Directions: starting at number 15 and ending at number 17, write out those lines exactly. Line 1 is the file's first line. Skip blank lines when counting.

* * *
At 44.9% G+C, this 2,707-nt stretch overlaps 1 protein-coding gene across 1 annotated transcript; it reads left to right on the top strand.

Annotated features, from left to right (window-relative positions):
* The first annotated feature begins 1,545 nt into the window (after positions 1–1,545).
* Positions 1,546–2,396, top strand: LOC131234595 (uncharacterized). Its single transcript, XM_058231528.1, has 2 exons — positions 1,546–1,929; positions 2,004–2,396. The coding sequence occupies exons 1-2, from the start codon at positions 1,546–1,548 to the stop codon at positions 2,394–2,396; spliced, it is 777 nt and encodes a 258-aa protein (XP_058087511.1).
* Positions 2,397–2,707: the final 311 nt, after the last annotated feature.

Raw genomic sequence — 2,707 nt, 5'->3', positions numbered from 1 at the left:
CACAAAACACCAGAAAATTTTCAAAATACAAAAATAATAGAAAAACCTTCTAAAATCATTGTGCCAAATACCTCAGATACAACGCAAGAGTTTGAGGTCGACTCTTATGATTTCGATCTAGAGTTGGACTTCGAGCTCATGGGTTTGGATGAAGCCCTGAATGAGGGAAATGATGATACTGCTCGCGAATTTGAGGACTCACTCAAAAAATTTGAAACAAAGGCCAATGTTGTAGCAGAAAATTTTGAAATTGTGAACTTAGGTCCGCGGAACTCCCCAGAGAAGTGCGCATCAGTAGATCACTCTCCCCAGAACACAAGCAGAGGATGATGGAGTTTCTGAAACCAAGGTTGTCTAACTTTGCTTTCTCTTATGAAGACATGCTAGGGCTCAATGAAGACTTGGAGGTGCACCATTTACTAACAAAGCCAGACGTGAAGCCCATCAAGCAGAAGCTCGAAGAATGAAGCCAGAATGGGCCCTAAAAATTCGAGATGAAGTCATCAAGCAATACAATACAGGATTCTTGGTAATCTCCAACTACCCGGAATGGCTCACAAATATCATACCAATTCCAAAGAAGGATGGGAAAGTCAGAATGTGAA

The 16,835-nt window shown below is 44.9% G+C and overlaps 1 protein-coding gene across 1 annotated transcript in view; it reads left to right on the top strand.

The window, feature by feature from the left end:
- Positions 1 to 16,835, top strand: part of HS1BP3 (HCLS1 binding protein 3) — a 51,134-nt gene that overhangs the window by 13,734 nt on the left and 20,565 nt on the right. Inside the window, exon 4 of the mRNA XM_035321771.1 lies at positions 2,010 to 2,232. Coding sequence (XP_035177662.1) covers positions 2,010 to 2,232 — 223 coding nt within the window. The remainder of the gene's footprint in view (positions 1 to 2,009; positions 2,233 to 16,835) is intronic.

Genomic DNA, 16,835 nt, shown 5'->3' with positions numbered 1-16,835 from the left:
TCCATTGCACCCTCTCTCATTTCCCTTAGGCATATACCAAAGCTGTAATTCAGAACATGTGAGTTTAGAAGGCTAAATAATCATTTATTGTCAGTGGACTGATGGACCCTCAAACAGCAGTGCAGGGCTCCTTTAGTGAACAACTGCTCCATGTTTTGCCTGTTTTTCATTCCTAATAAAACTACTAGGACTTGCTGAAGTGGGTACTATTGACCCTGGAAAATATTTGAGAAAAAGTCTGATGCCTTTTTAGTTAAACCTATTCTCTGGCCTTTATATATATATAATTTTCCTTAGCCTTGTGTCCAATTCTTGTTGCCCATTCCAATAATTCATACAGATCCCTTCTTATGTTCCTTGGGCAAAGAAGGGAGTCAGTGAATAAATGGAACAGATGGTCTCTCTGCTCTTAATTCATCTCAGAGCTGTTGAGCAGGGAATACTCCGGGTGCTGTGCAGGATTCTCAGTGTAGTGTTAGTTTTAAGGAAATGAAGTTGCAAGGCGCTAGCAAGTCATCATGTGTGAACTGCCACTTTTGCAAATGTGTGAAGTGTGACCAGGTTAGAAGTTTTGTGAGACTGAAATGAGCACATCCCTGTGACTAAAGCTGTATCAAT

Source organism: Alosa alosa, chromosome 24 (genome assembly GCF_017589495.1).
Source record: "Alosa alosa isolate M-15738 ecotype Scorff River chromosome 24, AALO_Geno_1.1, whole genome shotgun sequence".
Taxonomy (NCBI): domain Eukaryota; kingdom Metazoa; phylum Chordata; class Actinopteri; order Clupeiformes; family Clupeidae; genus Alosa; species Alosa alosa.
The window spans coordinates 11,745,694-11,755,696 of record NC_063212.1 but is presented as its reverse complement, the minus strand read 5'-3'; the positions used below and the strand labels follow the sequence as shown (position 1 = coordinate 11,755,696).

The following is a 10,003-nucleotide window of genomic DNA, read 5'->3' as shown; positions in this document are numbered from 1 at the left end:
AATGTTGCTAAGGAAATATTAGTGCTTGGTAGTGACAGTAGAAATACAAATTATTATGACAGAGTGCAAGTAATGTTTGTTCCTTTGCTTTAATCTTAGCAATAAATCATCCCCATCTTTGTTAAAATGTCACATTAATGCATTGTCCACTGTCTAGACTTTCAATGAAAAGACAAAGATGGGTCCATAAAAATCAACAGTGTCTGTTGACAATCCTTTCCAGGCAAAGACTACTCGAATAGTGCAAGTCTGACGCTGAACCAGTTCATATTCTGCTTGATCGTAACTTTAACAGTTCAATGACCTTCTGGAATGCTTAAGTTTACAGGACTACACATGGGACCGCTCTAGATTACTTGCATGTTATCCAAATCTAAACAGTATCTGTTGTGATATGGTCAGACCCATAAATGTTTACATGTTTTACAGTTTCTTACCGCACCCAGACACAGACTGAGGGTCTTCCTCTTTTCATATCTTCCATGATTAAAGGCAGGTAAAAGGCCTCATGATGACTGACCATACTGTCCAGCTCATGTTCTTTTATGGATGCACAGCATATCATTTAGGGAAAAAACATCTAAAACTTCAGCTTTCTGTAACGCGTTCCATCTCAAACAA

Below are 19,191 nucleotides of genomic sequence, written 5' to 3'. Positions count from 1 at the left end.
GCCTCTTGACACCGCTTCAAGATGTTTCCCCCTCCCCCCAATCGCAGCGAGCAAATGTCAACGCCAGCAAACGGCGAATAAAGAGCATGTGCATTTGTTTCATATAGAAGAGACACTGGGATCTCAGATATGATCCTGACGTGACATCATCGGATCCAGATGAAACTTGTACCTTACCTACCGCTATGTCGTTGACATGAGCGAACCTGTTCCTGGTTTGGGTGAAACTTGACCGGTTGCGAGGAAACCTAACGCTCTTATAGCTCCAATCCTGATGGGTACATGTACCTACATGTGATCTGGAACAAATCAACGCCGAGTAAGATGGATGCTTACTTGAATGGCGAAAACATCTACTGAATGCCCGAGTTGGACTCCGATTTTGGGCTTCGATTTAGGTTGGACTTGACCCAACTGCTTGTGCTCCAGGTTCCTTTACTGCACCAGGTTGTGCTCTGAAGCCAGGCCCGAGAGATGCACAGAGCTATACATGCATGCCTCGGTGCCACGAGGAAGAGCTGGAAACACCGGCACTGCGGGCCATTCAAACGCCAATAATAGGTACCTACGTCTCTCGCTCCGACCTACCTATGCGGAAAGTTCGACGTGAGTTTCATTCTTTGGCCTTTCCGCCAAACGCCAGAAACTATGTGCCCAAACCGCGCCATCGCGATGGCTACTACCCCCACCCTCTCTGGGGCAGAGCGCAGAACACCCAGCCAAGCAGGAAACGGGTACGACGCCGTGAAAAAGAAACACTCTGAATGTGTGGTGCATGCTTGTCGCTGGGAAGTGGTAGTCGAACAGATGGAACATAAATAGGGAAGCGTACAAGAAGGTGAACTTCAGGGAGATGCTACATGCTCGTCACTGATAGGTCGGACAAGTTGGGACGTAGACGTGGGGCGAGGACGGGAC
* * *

Taxonomy (NCBI): domain Eukaryota; kingdom Metazoa; phylum Chordata; class Actinopteri; order Clupeiformes; family Clupeidae; genus Alosa; species Alosa alosa.
The window spans coordinates 11,745,694-11,755,696 of record NC_063212.1 but is presented as its reverse complement, the minus strand read 5'-3'; the positions used below and the strand labels follow the sequence as shown (position 1 = coordinate 11,755,696).

The following is a 10,003-nucleotide window of genomic DNA, read 5'->3' as shown; positions in this document are numbered from 1 at the left end: